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Groups representing nearly every aspect of the country’s infrastructure networks recently called on congressional leaders to approve a yearlong extension of a soon-to-expire highway law.
The U.S. Chamber of Commerce, the Association of Equipment Manufacturers, the Commercial Vehicle Safety Alliance, and the American Society of Civil Engineers were among dozens of stakeholders pressing for an authorizing extension of the five-year 2015 FAST Act, which expires Sept. 30.
In addition to the extension, the groups asked the leadership on Capitol Hill to approve more than $30 billion in emergency funding for both state departments of transportation and public transit agencies, as well as guarantee the solvency of a federal highway funding account during the extension. The account, known as the Highway Trust Fund, relies on dwindling revenue from fuel taxes.
“State and local entities already delayed or canceled $8 billion in surface transportation projects, with more on the horizon absent any clear sign of support from the federal government,” the groups, which included the Intelligent Transportation Society of America, the National Safety Council, and the League of American Bicyclists, wrote to House Speaker Nancy Pelosi, Senate Majority Leader Mitch McConnell, House Minority Leader Kevin McCarthy and Senate Minority Leader Chuck Schumer on Sept. 9.
The groups added, “Failure to approve a one-year extension with increased funding for the purpose of stability would only exacerbate this dire situation. Passing legislation that includes the aforementioned priorities would enable critical improvements that increase the safety and efficiency of the surface transportation system.”
If Congress is unable to advance a multiyear update of the FAST Act by Sept. 30, alternatives besides inaction would be to either pass a temporary extension of the law or include such an extension in must-pass federal funding legislation. Federal funding authority via appropriations also expires Sept. 30.
Key transportation policymakers, scrambling to avoid interruptions to freight and commuter systems, as well as avert a government shutdown, are endorsing the possibility of a yearlong extension. For instance, Rep. Sam Graves (R-Mo.), ranking member on the Transportation and Infrastructure Committee, insists states, infrastructure stakeholders, and the transportation industry’s workforce require stability and certainty an extension of the FAST Act would bring.
“This will be critical to states’ planning, next year’s construction season, and jobs,” a congressional aide told Transport Topics on Sept. 9.
To be sure, Congress is attempting to update the FAST Act. Over the summer, the House gave partisan approval to a massive infrastructure bill that included an update of the 2015 highway law. Last year, a Senate committee gave bipartisan backing to a five-year, $287 billion update of the FAST Act. Neither party has announced negotiations to reconcile differences in the bills. Both measures stopped short of proposing a long-term fix for the Highway Trust Fund. The fund, projected to run low in the months ahead, is backed by insufficient revenue from the 24.4 cents-per-gallon diesel tax and 18.4 cents-per-gallon gas tax. Those rates were set in 1993.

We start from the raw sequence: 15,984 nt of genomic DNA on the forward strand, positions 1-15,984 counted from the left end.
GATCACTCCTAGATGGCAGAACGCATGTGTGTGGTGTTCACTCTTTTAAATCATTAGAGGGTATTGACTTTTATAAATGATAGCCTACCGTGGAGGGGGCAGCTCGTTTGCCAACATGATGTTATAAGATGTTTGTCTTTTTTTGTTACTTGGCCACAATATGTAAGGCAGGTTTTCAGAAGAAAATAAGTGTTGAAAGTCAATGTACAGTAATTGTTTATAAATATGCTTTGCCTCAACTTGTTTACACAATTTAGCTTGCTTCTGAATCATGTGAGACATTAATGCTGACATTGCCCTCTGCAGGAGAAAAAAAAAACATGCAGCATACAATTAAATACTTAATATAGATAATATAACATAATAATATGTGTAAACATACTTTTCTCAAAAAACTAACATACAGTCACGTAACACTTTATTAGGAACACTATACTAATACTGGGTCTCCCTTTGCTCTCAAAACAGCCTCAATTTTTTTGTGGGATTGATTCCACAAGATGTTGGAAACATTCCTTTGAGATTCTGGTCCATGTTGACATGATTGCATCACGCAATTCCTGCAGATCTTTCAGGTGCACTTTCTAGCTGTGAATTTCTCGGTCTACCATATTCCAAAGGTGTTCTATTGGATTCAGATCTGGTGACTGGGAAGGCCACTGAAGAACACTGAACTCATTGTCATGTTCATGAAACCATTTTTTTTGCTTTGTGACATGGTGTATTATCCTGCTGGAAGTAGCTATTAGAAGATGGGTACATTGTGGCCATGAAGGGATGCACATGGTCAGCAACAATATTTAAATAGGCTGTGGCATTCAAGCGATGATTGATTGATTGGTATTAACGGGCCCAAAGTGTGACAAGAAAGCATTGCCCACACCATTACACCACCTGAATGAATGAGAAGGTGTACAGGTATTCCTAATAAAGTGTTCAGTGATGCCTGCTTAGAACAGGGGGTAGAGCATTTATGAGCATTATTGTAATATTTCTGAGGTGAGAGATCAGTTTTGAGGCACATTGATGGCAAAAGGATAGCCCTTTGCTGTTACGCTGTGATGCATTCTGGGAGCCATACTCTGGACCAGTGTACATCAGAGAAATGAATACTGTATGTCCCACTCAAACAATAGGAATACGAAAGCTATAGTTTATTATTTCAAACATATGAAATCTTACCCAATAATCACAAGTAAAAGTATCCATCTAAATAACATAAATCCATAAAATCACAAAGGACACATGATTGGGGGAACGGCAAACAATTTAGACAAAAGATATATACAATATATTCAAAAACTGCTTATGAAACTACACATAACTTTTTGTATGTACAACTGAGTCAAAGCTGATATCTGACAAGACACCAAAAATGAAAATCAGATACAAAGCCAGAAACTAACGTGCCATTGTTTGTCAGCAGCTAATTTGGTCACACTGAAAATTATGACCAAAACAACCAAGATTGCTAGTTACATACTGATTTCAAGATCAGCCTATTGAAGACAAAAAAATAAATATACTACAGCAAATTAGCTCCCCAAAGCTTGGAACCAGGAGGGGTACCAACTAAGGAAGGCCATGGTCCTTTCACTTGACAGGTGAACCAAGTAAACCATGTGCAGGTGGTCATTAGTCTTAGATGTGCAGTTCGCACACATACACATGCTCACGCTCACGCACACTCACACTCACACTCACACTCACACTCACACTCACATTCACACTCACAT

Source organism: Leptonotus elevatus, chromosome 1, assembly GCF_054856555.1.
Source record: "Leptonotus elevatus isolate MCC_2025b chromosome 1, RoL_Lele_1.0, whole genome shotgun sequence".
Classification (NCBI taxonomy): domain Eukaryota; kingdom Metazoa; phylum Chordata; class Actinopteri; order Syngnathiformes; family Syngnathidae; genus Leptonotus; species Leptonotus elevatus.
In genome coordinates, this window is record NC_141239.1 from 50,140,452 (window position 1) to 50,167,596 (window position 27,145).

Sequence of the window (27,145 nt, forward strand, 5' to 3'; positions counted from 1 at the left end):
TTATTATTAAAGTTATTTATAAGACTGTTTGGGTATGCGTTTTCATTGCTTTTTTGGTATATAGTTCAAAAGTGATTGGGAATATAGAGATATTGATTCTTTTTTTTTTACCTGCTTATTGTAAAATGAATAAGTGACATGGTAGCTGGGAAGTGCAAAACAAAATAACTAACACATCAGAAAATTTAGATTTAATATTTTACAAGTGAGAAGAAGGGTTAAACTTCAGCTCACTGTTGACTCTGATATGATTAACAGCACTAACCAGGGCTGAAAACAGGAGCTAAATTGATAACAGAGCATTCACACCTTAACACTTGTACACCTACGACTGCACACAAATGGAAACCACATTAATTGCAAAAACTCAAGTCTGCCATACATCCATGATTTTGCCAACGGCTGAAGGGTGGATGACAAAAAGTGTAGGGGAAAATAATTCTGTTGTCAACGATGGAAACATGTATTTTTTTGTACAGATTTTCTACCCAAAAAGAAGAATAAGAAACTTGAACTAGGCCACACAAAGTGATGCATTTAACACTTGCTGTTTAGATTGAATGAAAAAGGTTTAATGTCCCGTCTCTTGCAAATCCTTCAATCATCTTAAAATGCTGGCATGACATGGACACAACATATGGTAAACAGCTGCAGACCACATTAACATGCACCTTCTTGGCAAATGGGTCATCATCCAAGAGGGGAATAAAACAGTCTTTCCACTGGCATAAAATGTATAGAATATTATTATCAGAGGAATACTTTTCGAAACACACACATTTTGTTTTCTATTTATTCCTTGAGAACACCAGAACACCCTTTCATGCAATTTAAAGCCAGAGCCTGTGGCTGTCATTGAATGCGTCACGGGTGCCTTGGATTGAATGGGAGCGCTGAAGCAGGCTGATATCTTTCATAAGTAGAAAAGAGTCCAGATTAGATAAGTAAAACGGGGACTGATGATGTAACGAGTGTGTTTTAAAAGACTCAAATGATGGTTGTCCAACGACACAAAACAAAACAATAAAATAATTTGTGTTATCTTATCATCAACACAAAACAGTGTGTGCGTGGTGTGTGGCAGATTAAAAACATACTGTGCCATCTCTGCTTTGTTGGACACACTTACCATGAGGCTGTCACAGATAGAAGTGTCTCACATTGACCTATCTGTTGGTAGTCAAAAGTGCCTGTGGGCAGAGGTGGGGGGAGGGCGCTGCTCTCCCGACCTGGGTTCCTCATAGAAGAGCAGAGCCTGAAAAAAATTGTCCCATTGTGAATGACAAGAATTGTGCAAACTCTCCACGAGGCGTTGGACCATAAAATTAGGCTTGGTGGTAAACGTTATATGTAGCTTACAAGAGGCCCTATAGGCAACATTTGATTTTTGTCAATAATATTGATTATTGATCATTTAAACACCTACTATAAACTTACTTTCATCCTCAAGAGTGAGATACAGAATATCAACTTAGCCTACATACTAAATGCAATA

What are fleets doing to help attract the best possible diesel technicians to join the changing workforce environment? Host Michael Freeze speaks with Ken Boyer, dean of the Auto/Diesel Institute at Baker College, and Ralph Romero, vice president of talent management at U.S. Xpress. Hear a snippet, above, and get the full program by going to RoadSigns.TTNews.com.
The White House, meanwhile, has not unveiled a highway policy proposal this year. During the State of the Union, President Donald Trump called on Congress to approve the Senate committee’s highway bill.
House funding leaders led the passage of most of the chamber’s appropriations bills. The Senate Appropriations Committee has yet to schedule votes on its fiscal 2021 funding docket. Without Senate action, a likely scenario on Capitol Hill appears to be approving a temporary funding measure that would avert a partial shutdown of federal agencies. The stopgap fiscal funding bill would need to reach the president’s desk for enactment by Sept. 30.
In a fiscal 2021 funding bill the House approved, the Federal Motor Carrier Safety Administration would receive $881 million for its operations. The proposed allocation would be a $202 million increase from the fiscal 2020-enacted level, and $179 million more than the president’s request.
“This funding is necessary for our future prosperity, especially as we transition from pandemic to recovery,” said Rep. David Price (D-N.C.), chairman of the Transportation, and Housing and Urban Development, and Related Agencies Subcommittee, about the fiscal 2021 transportation funding package.
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